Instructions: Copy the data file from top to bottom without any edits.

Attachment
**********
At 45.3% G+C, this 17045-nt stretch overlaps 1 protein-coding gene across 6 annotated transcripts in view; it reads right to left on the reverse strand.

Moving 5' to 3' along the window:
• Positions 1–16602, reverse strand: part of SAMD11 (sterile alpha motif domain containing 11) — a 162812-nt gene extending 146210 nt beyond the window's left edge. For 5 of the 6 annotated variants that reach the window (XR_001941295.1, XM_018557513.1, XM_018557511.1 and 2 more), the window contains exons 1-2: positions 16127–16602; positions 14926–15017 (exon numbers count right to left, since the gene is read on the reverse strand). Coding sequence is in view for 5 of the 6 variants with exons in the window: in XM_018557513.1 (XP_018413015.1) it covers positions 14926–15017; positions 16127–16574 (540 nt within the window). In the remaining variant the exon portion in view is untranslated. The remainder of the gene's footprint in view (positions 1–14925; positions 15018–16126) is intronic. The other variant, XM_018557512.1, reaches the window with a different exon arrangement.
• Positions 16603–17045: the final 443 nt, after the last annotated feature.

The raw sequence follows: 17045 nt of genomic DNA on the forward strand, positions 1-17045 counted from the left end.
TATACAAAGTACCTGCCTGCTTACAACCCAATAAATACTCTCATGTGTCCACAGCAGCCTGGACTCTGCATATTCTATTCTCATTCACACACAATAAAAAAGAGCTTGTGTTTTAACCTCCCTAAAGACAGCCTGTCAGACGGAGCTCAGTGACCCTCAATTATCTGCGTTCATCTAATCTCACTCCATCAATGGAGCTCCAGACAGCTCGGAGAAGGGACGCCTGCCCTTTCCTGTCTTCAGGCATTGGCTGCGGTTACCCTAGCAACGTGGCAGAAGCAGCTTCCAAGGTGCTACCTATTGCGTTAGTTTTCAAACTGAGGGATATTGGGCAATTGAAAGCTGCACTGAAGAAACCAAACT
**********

At 45.3% G+C, this 17045-nt stretch overlaps 1 protein-coding gene across 6 annotated transcripts in view; it reads right to left on the reverse strand.

Moving 5' to 3' along the window:
• Positions 1–16602, reverse strand: part of SAMD11 (sterile alpha motif domain containing 11) — a 162812-nt gene extending 146210 nt beyond the window's left edge. For 5 of the 6 annotated variants that reach the window (XR_001941295.1, XM_018557513.1, XM_018557511.1 and 2 more), the window contains exons 1-2: positions 16127–16602; positions 14926–15017 (exon numbers count right to left, since the gene is read on the reverse strand). Coding sequence is in view for 5 of the 6 variants with exons in the window: in XM_018557513.1 (XP_018413015.1) it covers positions 14926–15017; positions 16127–16574 (540 nt within the window). In the remaining variant the exon portion in view is untranslated. The remainder of the gene's footprint in view (positions 1–14925; positions 15018–16126) is intronic. The other variant, XM_018557512.1, reaches the window with a different exon arrangement.
• Positions 16603–17045: the final 443 nt, after the last annotated feature.

The raw sequence follows: 17045 nt of genomic DNA on the forward strand, positions 1-17045 counted from the left end.
TATACAAAGTACCTGCCTGCTTACAACCCAATAAATACTCTCATGTGTCCACAGCAGCCTGGACTCTGCATATTCTATTCTCATTCACACACAATAAAAAAGAGCTTGTGTTTTAACCTCCCTAAAGACAGCCTGTCAGACGGAGCTCAGTGACCCTCAATTATCTGCGTTCATCTAATCTCACTCCATCAATGGAGCTCCAGACAGCTCGGAGAAGGGACGCCTGCCCTTTCCTGTCTTCAGGCATTGGCTGCGGTTACCCTAGCAACGTGGCAGAAGCAGCTTCCAAGGTGCTACCTATTGCGTTAGTTTTCAAACTGAGGGATATTGGGCAATTGAAAGCTGCACTGAAGAAACCAAACT